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Professor Francis Edward Su is the Benediktsson-Karwa Professor of Mathematics at Harvey Mudd College, and past president of the Mathematical Association of America. He received the 2001 Hasse Prize for expository writing, and the 2004 Alder Award and the 2013 Haimo Award for distinguished teaching.
1. What’s your earliest memory of doing mathematics?
I was maybe 4 years old, when one of my parents’ friends, in hearing that I liked arithmetic, asked me if I knew how to add up all the numbers from 1 to 100 quickly. Of course, I had no idea, but then he told me Gauss’ trick— pair up numbers at each end that sum to 101, then see that there are 50 pairs, so the total is 5050. I remember being really fascinated by numbers after that! It was perhaps my first glimpse of the idea that math is more about understanding than just computation.
2. How has mathematics education changed in the time you have been involved in it?
Technology is continually changing the way I teach mathematics. For instance, I now teach with an iPad instead of a blackboard. Visualization has rapidly evolved; students no longer need to learn a fancy language like Maple to plot sophisticated mathematical objects. Technology is also changing the way students learn, but I fear that one downside of having tools so readily available is that students are not learning how to persevere through struggle, to sit with a problem for a while before trying to look the answer up online.
3. Tell me about a time in your career when something totally flabbergasted you.
Hmm… interesting question. By ‘flabbergast’, do you mean ‘astonished’ in a positive way? If so, it reminds me of a problem I had thought about off and on for several years, and had made no progress. But one day, after my friend made an insightful comment, it opened up a whole new line of thinking for me and I saw how to answer the question right away (though it would take further effort to write it out carefully). It was astonishing that the solution would so suddenly come, and I felt amazed I hadn’t seen this connection before!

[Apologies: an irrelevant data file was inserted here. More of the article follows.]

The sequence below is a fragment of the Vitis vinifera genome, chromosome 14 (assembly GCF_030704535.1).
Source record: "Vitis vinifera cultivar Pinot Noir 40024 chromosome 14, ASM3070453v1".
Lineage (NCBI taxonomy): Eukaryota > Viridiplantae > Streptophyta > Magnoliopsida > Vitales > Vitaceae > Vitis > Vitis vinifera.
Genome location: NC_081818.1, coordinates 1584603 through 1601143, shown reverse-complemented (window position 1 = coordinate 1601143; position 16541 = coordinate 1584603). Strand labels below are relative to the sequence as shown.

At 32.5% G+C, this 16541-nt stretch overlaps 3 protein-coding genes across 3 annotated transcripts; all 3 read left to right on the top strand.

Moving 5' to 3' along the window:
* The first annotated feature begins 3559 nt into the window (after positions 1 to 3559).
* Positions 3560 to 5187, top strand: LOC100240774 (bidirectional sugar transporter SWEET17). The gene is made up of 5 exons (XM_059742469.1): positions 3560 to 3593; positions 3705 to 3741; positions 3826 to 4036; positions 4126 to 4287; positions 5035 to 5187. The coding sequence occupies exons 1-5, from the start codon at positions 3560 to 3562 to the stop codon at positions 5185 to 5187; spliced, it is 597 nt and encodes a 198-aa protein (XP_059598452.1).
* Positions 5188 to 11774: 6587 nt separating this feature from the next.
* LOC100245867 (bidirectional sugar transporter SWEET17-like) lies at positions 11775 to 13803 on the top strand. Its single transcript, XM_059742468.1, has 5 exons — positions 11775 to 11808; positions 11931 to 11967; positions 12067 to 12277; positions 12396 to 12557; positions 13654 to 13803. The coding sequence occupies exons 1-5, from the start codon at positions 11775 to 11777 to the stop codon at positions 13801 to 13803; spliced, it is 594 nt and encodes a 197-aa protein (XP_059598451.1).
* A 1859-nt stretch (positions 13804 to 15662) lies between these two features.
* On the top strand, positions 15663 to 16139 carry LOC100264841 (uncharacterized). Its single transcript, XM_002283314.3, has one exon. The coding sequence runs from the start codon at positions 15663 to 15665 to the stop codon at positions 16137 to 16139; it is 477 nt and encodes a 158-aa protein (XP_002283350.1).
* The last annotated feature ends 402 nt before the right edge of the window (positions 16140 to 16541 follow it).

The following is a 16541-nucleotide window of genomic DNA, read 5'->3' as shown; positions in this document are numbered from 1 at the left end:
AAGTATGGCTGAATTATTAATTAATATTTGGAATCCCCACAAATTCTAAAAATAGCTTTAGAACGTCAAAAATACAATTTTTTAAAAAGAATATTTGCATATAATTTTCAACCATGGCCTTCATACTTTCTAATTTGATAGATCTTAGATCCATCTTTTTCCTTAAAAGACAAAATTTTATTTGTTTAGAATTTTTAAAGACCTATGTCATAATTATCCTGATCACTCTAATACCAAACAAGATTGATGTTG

4. Do you practice mathematics differently in company?
I think it depends on the company. I love doing math research with people for whom I feel no shame in broaching ideas that may be half-baked; it’s part of what makes our collaboration fun. On the other hand, I don’t have a high tolerance for people who like to show off the math they know, and I tend to withdraw from discussing math with people like that.
5. Do you think a brilliant maths teacher is born or made?
Perhaps some people have a knack for knowing how to explain things well, or perhaps they were nurtured in an environment where they picked up those skills. Whatever the case, I believe that EVERY person can improve how they teach mathematics.
6. What’s the most fun a mathematician can have?
The most fun a mathematician can have is to discover for herself some deep mathematical truth. When that happens to me, I feel an indescribable joy, like some deep mystery of the universe has just been revealed.
7. Do you have a favourite maths joke?
The best math joke I heard came from one my students in a topology course. I had just announced the exam was going to be a closed book exam. A student asked, wryly, “Will it also be an open book exam?”